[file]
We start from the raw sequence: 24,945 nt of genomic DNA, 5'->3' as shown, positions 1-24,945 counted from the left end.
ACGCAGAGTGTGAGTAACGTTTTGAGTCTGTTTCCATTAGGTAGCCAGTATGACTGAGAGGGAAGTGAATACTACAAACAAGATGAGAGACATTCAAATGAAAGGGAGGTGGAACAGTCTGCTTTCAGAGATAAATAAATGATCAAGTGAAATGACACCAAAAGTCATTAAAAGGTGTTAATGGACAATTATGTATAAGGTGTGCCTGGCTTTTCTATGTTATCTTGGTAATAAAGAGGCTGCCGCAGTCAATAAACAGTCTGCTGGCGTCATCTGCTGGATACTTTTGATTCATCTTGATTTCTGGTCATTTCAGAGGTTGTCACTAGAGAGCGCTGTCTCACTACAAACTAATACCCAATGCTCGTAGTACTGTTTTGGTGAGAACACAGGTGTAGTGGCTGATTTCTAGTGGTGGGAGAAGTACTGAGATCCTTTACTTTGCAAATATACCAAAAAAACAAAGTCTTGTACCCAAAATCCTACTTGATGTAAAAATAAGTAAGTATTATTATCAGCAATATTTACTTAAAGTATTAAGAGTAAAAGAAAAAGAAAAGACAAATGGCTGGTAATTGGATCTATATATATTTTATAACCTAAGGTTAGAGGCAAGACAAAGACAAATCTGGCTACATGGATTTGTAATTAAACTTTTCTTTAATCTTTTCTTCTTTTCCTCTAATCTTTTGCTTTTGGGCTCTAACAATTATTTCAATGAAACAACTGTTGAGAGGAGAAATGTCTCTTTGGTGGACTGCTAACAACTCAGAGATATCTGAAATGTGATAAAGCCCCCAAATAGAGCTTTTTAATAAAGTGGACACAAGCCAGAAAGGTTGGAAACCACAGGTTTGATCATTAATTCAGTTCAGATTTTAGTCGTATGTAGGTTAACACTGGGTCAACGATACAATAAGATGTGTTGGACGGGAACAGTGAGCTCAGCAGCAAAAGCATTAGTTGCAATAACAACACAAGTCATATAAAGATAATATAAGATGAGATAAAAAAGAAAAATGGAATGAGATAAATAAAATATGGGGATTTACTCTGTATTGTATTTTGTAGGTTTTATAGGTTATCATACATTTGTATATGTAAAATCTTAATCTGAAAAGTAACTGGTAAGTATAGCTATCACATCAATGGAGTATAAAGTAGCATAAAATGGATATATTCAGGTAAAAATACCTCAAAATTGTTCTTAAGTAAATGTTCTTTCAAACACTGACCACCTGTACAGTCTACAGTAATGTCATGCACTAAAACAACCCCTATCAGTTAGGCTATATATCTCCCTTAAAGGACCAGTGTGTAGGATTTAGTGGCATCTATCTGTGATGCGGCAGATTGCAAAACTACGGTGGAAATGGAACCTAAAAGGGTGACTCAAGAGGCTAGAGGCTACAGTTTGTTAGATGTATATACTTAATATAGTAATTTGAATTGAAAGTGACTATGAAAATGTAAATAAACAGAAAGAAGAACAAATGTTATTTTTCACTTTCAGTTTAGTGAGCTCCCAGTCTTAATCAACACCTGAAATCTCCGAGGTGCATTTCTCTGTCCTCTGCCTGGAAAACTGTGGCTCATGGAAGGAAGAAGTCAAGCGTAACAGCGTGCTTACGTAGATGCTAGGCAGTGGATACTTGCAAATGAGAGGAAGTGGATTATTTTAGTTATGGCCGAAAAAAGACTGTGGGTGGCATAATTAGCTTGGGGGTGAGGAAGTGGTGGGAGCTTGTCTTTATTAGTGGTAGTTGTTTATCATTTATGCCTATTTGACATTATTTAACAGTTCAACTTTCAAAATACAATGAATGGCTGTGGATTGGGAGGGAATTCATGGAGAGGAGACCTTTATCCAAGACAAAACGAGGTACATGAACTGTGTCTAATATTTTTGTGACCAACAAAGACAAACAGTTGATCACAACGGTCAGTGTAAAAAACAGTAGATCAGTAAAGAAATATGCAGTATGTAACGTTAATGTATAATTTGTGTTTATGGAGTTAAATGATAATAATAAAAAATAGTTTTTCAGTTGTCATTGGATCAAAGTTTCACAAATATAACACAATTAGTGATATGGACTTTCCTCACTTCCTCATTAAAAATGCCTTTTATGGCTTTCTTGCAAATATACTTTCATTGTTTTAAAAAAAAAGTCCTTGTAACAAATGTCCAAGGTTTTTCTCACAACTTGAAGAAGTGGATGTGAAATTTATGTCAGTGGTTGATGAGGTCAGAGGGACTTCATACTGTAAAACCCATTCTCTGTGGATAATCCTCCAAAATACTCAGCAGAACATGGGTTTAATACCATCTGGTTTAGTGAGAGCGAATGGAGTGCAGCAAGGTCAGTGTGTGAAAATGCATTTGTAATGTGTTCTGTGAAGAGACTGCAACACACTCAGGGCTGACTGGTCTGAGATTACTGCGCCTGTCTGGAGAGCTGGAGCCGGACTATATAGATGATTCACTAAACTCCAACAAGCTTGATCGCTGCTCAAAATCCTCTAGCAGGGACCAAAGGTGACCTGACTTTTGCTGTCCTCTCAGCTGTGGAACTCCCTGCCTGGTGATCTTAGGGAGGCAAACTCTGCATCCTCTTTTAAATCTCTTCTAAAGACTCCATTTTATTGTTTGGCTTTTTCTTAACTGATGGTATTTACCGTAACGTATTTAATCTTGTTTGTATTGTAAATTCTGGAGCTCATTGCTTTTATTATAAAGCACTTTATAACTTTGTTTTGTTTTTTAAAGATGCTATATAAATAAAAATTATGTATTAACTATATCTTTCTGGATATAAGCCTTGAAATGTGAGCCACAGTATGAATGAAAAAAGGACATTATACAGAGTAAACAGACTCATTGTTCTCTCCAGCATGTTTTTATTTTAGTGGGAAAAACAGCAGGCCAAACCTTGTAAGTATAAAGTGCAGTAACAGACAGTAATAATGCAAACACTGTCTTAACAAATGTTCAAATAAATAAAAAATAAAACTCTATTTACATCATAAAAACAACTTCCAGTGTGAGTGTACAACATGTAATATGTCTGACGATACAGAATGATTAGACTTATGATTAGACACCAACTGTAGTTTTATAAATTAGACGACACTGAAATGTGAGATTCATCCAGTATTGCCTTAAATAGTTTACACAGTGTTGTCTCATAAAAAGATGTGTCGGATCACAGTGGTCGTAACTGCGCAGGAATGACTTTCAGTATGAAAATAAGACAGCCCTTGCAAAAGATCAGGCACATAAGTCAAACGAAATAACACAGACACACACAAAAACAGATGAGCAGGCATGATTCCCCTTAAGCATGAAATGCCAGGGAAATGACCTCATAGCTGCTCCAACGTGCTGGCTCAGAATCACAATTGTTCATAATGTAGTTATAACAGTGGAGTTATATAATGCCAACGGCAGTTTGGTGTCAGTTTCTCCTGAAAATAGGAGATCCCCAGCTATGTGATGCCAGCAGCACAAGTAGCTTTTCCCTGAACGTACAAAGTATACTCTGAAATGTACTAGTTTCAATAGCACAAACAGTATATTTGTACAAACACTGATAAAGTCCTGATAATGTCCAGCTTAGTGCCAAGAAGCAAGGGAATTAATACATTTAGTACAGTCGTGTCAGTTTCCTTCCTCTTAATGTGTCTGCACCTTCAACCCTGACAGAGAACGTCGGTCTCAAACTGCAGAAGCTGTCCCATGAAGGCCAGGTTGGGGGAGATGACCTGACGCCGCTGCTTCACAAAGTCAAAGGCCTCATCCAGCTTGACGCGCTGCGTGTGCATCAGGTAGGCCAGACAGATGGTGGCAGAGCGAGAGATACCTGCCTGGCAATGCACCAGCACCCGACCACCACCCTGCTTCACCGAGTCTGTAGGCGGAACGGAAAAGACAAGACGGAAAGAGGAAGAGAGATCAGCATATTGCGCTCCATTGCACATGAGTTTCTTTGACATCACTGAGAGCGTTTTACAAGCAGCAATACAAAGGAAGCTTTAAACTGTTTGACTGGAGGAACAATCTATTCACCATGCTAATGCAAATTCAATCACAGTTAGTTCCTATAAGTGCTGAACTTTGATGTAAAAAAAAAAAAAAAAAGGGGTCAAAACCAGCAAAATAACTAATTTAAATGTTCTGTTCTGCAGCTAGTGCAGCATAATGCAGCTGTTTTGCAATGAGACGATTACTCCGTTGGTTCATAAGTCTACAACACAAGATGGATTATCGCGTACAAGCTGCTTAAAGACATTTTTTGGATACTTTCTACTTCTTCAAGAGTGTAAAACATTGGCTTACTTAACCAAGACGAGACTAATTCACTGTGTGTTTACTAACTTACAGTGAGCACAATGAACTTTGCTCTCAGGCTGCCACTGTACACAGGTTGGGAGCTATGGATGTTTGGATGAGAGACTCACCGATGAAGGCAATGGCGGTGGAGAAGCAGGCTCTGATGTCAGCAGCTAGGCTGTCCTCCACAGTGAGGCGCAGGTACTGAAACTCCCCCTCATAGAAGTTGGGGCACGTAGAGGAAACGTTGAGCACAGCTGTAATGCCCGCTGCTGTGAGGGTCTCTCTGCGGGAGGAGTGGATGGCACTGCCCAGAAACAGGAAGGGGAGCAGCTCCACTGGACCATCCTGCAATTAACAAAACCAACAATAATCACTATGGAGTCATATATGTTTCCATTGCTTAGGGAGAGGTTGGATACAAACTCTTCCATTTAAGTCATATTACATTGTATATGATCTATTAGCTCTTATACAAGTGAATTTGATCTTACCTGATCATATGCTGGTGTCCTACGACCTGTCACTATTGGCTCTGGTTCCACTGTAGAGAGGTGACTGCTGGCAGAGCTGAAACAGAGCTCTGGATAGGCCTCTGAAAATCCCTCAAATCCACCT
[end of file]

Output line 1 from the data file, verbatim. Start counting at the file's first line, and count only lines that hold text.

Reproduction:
We start from the raw sequence: 24,945 nt of genomic DNA, 5'->3' as shown, positions 1-24,945 counted from the left end.